The WCC sub-committees are going flat out at the moment, consulting wildly on this and that and approving all manner of things – I can hardly keep up. I’m glad I’m not a Councillor or the Mayor, having to read this amount of paperwork each week is fairly exhausting. Mind you, they get paid for reading it (and I’m fairly sure that many of the Councillors don’t read it anyway!) but I just spend my time reading this “for fun” and for free. What a fool I am. Anyway – this week the Council is going to be looking at matters Green and Blue.
There’s a draft Green Plan for Wellington – the report is available on the agenda of the PŪRORO ĀMUA committee – but it is a bit hard to read in parts, so I thought it may help if I pulled out some sections to make it easy to pick up on. But even more importantly, there is a major piece of work relating to the Wai of Wellington – ie what’s up with our waters. Te Whanganui-a-Tara Whaitua Implementation Programme And Te Mahere Wai O Te Kāhui Taiao
Its a huge undertaking and unfortunately the text is quite small and hard to read in places – but it looks into the health of all the streams that pour into the harbour, which are important to Maori (all of them, I guess?) and which are polluted / likely to get better / worse. It’s fascinating.
But it is going to need a lot more reading from me to see exactly what it is saying. In the meantime, here’s a few pics from the draft Green Plan, which proposes to ‘green’ the city via a series of small gestures:
Laneways are a perpetual favourite of Wellington Council, having seen how well they have rejuvenated the city of Melbourne, where they are seriously rivalling the main streets as desired routes and places for people. Not so successful here so far – the former Urban Design person at WCC, Anna Harley, was keen on renovating the Opera House Laneway but I can’t honestly say that has been a great success yet. Others, slightly more so: Lombard Lane perhaps?
Green walls have also had a dodgy history in Wellington – there was one in the School of Architecture a few years back, but it died. And I think the one on the south side of the Library entry from Civic Square is also dead, or at least halfway to certain death. No use proposing these things unless you have the know-how and the ability to do the maintenance. For a start, I think that both sunshine and water are important – without that, nothing lives.
A Destination Park is of course something that we all want more of – and are least likely to get. We’re lucky with the Waitangi Park, and to a lesser extent with Pukeahu Park, but the stand-out peak performer has to be the Midland Park, enjoyed by hundreds or even thousands each day.
Streets are the one that we all want to see of course – lots of luxurious street cover to help break up the wind, help shad us in summer and reduce the temperature of the city, and generally make the city a far more comfortable place to be in. I remember back when Kerry Prendergast was Mayor (shows how old I am!) and she promised that soon Taranaki Street would be a “grand boulevard” of trees down to the waters edge. I’m still waiting for anything more than a Covid test centre to be planted on that street.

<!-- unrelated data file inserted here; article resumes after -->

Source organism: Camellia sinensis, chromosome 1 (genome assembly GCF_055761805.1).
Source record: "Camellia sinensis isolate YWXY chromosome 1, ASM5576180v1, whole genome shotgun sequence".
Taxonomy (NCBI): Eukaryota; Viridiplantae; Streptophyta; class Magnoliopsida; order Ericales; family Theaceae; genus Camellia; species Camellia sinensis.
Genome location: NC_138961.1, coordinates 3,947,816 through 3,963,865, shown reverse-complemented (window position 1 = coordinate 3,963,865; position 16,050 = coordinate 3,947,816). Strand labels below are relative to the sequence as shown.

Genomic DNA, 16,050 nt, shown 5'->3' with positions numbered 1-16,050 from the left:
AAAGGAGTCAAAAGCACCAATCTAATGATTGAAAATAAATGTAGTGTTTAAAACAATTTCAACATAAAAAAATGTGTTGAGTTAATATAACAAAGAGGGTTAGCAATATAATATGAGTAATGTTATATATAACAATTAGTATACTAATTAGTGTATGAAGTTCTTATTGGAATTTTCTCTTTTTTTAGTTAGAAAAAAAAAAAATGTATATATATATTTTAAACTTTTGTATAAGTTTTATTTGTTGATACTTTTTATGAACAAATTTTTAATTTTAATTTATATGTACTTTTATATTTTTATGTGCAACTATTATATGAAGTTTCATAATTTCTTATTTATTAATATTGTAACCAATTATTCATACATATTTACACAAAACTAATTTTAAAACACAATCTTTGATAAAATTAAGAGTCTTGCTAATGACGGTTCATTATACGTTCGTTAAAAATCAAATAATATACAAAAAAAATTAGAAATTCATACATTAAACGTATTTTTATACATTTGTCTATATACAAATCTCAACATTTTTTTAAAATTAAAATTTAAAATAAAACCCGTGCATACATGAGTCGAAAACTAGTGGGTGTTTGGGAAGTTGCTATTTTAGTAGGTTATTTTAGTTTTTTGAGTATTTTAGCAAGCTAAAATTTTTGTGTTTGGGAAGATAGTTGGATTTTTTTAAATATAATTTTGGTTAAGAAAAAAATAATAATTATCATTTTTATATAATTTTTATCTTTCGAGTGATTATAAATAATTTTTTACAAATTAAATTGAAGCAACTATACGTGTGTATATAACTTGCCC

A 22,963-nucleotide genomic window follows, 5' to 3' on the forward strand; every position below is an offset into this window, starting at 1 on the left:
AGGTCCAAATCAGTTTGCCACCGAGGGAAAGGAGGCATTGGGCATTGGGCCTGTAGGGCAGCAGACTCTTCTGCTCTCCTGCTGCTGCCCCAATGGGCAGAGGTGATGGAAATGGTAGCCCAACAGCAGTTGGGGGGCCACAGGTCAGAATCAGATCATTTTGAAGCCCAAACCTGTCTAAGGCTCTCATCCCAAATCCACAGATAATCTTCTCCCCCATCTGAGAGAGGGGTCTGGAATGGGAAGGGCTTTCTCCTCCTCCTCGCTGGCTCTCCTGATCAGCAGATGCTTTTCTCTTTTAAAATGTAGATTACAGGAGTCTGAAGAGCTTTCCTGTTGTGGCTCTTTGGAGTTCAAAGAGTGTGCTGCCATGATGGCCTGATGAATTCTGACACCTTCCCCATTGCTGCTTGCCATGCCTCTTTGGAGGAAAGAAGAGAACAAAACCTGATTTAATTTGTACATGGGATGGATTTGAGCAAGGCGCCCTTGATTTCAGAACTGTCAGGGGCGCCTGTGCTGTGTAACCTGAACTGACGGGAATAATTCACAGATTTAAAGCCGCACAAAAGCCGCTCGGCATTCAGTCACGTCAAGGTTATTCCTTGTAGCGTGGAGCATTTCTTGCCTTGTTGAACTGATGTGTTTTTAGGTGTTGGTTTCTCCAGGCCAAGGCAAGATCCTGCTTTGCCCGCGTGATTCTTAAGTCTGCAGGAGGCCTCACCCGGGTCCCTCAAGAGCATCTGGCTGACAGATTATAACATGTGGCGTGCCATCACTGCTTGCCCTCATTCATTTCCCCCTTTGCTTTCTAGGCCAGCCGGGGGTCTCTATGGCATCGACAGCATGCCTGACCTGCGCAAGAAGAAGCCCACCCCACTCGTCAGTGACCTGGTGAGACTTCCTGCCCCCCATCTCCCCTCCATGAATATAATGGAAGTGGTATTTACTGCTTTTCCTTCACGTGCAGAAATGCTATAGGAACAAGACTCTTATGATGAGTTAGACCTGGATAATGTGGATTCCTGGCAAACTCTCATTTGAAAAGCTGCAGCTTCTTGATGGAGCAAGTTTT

The emphasis on Private and Public/Private schemes is a bit of a cop-out to me. Come on WCC – its OUR city and we want some decent public parks, not just places where the corporate security guards can kick you out of you look a bit too untidy.
Green roofs are a classic cop-out too. Perhaps necessary for our feral pigeons to roost in, green roofs don’t really add much amenity for the human city dwellers like me. I know, I know, they filter the rain water and slow down the rate of rainwater return – but in a Windy City like ours they are all a bit useless, prone to taking off into the sky at the moment a big gust hits. Does Massey University still have its green roof, or has that peeled itself off into history?
I don’t know about you, but I’m a little cautious about taking food from a city street, owing to the amount of lead in petrol deposited on these trees, the sheer amount of dog urine, and other canine by-products. Its a nice thought, but the reality is less than ideal.
And so, ultimately, we are left with Parklets – the sort of Park you’re having when you’re not having a Park. Yeah, they’re ok, but having a postage stamp of space that is barely big enough to walk your dog (and fertilise the lawn) is no substitute for decent public space, like a full-on real public park.
Last word of course must once again go to the most perfectly positioned of potential public parks: Swan Lane. At long last the Swan Lane Urban Design Team have proposed some change – we are still waiting for the Council to compulsory purchase the site from the present grumpy owner and make it all happen. Is now the time for a Campaign – Swan Lane – Make it happen !! ?